Bankruptcy decisions by Stockton and San Bernardino in California signal more cities may be losing their willingness to pay debt obligations, Moody’s Investors Service said.
“The looming defaults by Stockton and San Bernardino raise the possibility that distressed municipalities -- in California and, perhaps, elsewhere -- will begin to view debt service as a discretionary budget item, and that defaults will increase,” Anne Van Praagh, a managing director at the ratings company, said in a report today.
San Bernardino will become the latest municipality in California to seek court protection from creditors after the City Council voted for an emergency bankruptcy yesterday. It would join Stockton, an agricultural center of 292,000 east of San Francisco, and Mammoth Lakes, a mountain resort town of 8,200, by entering bankruptcy proceedings. Stockton is the largest U.S. city to take the step.
San Bernardino and Stockton are examples of political unwillingness to place interest payments to bondholders ahead of essential governmental services amid dwindling cash, according to Moody’s. As fiscal strains mounted, San Bernardino almost failed to cover its payroll last month. In Stockton, the police force shrank 26 percent in four years as murders more than doubled.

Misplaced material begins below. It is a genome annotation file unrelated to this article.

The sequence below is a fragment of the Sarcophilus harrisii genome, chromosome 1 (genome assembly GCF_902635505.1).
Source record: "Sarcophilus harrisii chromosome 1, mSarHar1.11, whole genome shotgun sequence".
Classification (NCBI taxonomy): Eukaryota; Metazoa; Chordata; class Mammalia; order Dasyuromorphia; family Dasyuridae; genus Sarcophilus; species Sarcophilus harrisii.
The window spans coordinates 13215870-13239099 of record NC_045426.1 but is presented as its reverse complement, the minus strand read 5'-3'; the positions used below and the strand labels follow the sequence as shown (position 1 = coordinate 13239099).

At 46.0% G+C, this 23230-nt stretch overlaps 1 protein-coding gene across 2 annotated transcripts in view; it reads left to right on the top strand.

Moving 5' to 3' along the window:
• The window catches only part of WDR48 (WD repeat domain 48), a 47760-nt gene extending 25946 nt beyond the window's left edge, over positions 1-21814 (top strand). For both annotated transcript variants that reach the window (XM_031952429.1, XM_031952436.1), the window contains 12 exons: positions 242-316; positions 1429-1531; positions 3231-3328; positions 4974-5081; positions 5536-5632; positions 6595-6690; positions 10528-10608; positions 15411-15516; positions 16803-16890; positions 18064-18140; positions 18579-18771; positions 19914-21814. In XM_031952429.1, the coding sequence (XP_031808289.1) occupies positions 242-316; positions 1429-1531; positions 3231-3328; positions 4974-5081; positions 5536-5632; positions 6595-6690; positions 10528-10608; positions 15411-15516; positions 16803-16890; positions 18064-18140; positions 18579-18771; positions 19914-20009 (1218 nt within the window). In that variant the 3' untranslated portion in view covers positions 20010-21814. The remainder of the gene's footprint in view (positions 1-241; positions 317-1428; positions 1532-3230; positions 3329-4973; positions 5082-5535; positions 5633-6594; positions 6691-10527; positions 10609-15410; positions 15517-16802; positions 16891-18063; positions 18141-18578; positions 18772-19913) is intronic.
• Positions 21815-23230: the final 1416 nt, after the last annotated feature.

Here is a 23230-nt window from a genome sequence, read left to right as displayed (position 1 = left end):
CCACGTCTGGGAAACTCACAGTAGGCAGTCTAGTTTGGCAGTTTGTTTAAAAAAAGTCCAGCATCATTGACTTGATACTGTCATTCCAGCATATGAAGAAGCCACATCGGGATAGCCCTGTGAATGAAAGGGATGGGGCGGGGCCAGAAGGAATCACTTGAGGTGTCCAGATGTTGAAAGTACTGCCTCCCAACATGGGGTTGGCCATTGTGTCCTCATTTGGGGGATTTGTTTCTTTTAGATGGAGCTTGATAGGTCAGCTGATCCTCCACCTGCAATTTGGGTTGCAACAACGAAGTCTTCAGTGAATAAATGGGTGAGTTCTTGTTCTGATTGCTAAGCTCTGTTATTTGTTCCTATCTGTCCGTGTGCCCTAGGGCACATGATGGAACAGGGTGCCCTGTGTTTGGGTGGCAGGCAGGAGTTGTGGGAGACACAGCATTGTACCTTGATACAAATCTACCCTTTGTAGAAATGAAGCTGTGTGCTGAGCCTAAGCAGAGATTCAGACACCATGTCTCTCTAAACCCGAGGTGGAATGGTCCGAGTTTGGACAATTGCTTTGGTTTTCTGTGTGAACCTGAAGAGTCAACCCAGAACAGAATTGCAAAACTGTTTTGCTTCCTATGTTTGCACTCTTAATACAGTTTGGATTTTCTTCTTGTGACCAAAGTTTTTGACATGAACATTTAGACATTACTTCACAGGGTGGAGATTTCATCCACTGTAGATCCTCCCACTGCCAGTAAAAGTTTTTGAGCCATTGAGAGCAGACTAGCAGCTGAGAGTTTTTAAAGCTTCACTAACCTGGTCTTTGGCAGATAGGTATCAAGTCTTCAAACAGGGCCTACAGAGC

Cities will probably still avoid defaulting or seeking bankruptcy protection, and instead cut spending, raise taxes or use reserves, Moody’s said.
From 1970 to 2011, only one of the 71 Moody’s-rated municipal defaults involved a local government that chose that route due to lack of willingness rather than ability to pay, according to the report. Most involved enterprise projects such as convention centers and sports arenas.
Scranton, Pennsylvania; Moberly, Missouri; and Wenatchee, Washington, have also opted to miss debt payments even though they may have had the resources to make them, according to Moody’s.
“Events of the last few years prompt us to review our long-held assumptions about municipal behaviors and attitudes toward debt repayment,” Van Praagh said in the report. “Even a slight increase in bankruptcy filings would mark a significant departure from the historical pattern.”
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